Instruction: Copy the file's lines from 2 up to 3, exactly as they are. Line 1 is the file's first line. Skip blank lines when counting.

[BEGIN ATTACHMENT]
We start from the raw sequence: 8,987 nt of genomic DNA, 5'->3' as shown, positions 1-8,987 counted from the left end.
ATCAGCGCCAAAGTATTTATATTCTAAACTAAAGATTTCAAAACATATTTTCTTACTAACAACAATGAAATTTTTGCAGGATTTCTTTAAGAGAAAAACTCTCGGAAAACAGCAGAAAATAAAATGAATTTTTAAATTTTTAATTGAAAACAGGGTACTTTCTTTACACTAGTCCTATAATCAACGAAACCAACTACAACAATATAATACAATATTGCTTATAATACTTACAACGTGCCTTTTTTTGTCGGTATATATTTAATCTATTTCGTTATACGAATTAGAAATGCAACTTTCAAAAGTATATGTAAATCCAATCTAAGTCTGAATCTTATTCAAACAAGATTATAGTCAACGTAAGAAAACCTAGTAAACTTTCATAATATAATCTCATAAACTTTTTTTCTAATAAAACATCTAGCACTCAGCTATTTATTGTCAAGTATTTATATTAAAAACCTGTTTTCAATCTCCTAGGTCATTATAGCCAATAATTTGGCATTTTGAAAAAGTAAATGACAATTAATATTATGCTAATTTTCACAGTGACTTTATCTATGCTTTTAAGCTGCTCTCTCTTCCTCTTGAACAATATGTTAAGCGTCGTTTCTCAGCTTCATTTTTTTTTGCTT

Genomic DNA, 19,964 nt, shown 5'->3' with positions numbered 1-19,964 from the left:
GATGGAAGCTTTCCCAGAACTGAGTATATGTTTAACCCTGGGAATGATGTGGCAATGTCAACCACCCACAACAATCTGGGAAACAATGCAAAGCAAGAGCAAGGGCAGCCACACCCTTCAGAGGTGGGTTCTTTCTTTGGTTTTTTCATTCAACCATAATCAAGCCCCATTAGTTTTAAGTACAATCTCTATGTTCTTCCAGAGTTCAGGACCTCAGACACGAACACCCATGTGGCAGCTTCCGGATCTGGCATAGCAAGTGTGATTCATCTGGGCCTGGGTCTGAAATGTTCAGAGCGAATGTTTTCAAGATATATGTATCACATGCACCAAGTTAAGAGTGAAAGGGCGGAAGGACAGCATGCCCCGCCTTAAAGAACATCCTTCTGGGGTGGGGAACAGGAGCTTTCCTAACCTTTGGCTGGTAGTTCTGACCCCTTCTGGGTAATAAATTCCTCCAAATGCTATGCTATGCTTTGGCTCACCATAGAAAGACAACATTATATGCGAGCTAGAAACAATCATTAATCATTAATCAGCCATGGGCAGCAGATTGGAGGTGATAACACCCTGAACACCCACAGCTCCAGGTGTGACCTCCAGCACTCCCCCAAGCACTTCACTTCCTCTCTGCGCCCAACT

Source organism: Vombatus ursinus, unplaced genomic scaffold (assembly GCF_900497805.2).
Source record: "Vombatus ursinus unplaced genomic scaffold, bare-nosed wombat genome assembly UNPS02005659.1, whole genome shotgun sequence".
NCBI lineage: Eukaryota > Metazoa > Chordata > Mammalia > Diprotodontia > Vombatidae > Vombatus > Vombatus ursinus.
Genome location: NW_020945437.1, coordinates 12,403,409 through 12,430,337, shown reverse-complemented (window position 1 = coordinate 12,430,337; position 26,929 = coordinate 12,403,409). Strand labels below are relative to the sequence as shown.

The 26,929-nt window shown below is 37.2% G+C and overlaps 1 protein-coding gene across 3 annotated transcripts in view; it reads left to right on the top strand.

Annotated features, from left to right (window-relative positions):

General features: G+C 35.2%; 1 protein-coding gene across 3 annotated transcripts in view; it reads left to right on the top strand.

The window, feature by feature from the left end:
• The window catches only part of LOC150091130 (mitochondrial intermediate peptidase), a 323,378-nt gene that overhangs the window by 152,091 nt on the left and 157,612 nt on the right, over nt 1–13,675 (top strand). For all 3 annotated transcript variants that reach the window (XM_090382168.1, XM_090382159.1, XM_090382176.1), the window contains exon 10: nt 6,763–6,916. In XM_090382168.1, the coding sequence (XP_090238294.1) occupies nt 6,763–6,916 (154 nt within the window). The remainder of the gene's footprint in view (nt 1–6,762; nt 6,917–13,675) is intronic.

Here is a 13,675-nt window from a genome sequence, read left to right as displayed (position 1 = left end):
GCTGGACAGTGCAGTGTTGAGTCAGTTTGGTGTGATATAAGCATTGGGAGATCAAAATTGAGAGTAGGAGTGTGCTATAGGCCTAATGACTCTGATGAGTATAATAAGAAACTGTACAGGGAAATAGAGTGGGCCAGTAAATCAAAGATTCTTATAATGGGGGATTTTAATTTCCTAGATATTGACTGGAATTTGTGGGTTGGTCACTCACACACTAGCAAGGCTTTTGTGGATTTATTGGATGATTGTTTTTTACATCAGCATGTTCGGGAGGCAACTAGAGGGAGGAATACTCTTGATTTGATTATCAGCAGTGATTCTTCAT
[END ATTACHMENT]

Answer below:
ATCAGCGCCAAAGTATTTATATTCTAAACTAAAGATTTCAAAACATATTTTCTTACTAACAACAATGAAATTTTTGCAGGATTTCTTTAAGAGAAAAACTCTCGGAAAACAGCAGAAAATAAAATGAATTTTTAAATTTTTAATTGAAAACAGGGTACTTTCTTTACACTAGTCCTATAATCAACGAAACCAACTACAACAATATAATACAATATTGCTTATAATACTTACAACGTGCCTTTTTTTGTCGGTATATATTTAATCTATTTCGTTATACGAATTAGAAATGCAACTTTCAAAAGTATATGTAAATCCAATCTAAGTCTGAATCTTATTCAAACAAGATTATAGTCAACGTAAGAAAACCTAGTAAACTTTCATAATATAATCTCATAAACTTTTTTTCTAATAAAACATCTAGCACTCAGCTATTTATTGTCAAGTATTTATATTAAAAACCTGTTTTCAATCTCCTAGGTCATTATAGCCAATAATTTGGCATTTTGAAAAAGTAAATGACAATTAATATTATGCTAATTTTCACAGTGACTTTATCTATGCTTTTAAGCTGCTCTCTCTTCCTCTTGAACAATATGTTAAGCGTCGTTTCTCAGCTTCATTTTTTTTTGCTT

Genomic DNA, 19,964 nt, shown 5'->3' with positions numbered 1-19,964 from the left: